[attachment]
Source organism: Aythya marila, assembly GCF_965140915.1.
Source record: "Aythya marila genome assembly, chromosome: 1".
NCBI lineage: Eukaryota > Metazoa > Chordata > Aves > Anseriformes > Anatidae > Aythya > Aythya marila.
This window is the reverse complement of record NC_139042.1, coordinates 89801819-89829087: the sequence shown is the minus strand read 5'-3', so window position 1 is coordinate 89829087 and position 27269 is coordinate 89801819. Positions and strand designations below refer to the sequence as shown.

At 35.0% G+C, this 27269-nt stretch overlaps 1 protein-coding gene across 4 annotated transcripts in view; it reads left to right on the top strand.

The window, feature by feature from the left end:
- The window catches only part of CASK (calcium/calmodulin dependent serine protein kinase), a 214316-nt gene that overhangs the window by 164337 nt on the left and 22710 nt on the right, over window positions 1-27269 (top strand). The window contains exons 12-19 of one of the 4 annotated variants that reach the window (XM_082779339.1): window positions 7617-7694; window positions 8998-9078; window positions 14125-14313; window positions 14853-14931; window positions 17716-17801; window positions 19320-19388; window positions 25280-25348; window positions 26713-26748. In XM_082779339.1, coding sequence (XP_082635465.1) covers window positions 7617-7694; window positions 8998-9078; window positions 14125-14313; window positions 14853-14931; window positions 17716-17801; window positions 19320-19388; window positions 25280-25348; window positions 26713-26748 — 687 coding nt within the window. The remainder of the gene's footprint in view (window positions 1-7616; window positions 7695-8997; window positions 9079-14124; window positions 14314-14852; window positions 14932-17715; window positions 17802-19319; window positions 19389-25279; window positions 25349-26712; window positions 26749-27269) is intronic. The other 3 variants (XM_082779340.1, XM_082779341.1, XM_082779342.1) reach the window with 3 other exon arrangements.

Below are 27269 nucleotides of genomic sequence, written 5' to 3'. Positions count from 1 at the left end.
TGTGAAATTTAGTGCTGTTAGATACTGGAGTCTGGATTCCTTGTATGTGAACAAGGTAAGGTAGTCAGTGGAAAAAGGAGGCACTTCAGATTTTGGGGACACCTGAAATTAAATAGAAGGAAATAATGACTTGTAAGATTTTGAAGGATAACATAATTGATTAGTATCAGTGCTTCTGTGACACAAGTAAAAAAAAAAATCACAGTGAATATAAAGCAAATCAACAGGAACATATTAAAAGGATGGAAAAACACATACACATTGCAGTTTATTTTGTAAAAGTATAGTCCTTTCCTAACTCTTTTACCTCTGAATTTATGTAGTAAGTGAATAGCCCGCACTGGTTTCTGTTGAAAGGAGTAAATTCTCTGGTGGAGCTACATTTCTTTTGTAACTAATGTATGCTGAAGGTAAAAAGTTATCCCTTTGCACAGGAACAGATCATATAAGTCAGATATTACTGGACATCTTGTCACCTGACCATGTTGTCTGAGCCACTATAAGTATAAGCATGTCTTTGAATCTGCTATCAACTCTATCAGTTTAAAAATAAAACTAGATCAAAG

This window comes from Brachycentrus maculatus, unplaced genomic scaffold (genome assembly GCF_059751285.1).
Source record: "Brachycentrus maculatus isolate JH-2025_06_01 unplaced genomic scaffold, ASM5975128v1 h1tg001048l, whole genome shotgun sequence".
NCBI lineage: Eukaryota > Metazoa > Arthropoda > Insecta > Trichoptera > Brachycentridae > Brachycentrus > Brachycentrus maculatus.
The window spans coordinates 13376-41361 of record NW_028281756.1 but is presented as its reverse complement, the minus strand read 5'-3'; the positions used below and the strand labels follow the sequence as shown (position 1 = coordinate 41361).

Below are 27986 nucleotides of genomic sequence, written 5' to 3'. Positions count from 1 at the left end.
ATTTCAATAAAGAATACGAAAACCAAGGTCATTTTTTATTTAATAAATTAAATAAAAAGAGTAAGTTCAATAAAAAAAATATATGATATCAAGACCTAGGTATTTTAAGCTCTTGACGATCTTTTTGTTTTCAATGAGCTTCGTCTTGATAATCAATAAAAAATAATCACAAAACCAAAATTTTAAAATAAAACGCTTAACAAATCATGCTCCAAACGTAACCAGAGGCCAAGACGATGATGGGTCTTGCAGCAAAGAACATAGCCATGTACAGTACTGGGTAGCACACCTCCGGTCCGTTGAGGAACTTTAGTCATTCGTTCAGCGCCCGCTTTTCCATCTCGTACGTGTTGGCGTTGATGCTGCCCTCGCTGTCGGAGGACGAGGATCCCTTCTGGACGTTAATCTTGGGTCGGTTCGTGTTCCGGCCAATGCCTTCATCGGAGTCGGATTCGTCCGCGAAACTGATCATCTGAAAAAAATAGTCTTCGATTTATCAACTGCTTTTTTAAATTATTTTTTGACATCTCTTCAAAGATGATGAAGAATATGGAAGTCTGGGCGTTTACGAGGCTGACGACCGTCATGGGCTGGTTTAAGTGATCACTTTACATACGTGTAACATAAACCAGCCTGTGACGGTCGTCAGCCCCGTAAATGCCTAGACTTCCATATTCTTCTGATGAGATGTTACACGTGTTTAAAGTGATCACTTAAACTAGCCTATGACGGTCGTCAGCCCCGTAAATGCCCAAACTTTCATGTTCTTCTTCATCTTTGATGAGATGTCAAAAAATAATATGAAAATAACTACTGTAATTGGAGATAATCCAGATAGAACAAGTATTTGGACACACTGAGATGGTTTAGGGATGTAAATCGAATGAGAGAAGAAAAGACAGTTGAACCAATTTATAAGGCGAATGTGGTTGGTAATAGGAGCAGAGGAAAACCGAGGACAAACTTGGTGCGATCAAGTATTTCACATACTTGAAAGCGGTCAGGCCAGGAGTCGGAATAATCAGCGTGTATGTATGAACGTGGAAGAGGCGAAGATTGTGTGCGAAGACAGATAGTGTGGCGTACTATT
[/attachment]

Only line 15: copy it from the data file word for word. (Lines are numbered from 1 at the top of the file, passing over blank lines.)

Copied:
ATTTCAATAAAGAATACGAAAACCAAGGTCATTTTTTATTTAATAAATTAAATAAAAAGAGTAAGTTCAATAAAAAAAATATATGATATCAAGACCTAGGTATTTTAAGCTCTTGACGATCTTTTTGTTTTCAATGAGCTTCGTCTTGATAATCAATAAAAAATAATCACAAAACCAAAATTTTAAAATAAAACGCTTAACAAATCATGCTCCAAACGTAACCAGAGGCCAAGACGATGATGGGTCTTGCAGCAAAGAACATAGCCATGTACAGTACTGGGTAGCACACCTCCGGTCCGTTGAGGAACTTTAGTCATTCGTTCAGCGCCCGCTTTTCCATCTCGTACGTGTTGGCGTTGATGCTGCCCTCGCTGTCGGAGGACGAGGATCCCTTCTGGACGTTAATCTTGGGTCGGTTCGTGTTCCGGCCAATGCCTTCATCGGAGTCGGATTCGTCCGCGAAACTGATCATCTGAAAAAAATAGTCTTCGATTTATCAACTGCTTTTTTAAATTATTTTTTGACATCTCTTCAAAGATGATGAAGAATATGGAAGTCTGGGCGTTTACGAGGCTGACGACCGTCATGGGCTGGTTTAAGTGATCACTTTACATACGTGTAACATAAACCAGCCTGTGACGGTCGTCAGCCCCGTAAATGCCTAGACTTCCATATTCTTCTGATGAGATGTTACACGTGTTTAAAGTGATCACTTAAACTAGCCTATGACGGTCGTCAGCCCCGTAAATGCCCAAACTTTCATGTTCTTCTTCATCTTTGATGAGATGTCAAAAAATAATATGAAAATAACTACTGTAATTGGAGATAATCCAGATAGAACAAGTATTTGGACACACTGAGATGGTTTAGGGATGTAAATCGAATGAGAGAAGAAAAGACAGTTGAACCAATTTATAAGGCGAATGTGGTTGGTAATAGGAGCAGAGGAAAACCGAGGACAAACTTGGTGCGATCAAGTATTTCACATACTTGAAAGCGGTCAGGCCAGGAGTCGGAATAATCAGCGTGTATGTATGAACGTGGAAGAGGCGAAGATTGTGTGCGAAGACAGATAGTGTGGCGTACTATT